Parents are concerned about their children’s ability to see sexually explicit and violent images on the internet through classroom or media center computers. As a result, schools have installed, or are thinking of adding, filtering software onto individual computers or computer networks.

However, filters are not sufficient. Besides being controversial, they do not teach children how to use computers responsibly. A better solution—either as a complement to filters or as a replacement for them—is to create and enforce an “acceptable use policy.”

Here are five keys to supporting that policy:

1. Explain the policy. Do more than just have students sign the policy at the start of the school year. Hold a discussion about the expectations it places on them—and why.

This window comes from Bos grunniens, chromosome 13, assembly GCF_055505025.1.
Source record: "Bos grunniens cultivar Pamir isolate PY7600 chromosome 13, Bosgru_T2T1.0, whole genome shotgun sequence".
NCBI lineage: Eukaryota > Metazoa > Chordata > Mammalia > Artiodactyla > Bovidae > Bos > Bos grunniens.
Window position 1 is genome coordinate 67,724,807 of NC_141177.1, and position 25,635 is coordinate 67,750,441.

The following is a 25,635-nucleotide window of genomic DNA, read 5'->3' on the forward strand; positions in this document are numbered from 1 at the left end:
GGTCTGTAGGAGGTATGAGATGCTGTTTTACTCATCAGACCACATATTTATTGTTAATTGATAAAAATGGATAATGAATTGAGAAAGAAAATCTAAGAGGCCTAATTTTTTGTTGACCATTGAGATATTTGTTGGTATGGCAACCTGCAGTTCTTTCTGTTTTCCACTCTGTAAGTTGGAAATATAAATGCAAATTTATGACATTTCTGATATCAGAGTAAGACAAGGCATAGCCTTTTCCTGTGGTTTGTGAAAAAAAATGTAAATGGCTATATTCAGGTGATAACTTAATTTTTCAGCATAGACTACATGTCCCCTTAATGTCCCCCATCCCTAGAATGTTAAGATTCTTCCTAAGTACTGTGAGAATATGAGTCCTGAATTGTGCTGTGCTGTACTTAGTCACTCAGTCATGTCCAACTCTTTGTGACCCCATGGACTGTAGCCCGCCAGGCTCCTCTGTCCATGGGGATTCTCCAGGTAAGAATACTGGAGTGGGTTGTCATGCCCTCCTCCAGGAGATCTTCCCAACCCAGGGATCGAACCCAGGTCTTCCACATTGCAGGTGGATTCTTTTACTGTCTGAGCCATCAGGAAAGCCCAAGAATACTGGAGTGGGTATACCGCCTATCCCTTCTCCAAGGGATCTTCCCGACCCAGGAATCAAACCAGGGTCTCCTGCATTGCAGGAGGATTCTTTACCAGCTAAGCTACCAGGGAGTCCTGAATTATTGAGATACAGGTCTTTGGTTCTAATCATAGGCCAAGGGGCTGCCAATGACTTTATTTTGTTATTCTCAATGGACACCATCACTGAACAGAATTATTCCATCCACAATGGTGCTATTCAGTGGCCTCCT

2. Give students carefully crafted online assignments. Letting students randomly surf the internet on school time does little to teach them about using the internet and may indirectly encourage irresponsible searching.

3. Educate colleagues to use search engines properly. Teachers beginning to use the web will make as many searching mistakes as students, so encourage them to experiment outside of the classroom. Also, show teachers how to get out of embarrassing situations gracefully if they mistakenly go to an improper site while leading a classroom exercise.

4. Place computers carefully in the classroom. Give students easy sight lines to computers so they can work in groups—and so the teacher can see all monitors at all times. Don’t allow unsupervised use unless students prove their maturity.

5. Open the classroom to parents. To allay fears, encourage parents to come to class and see how computers are being used.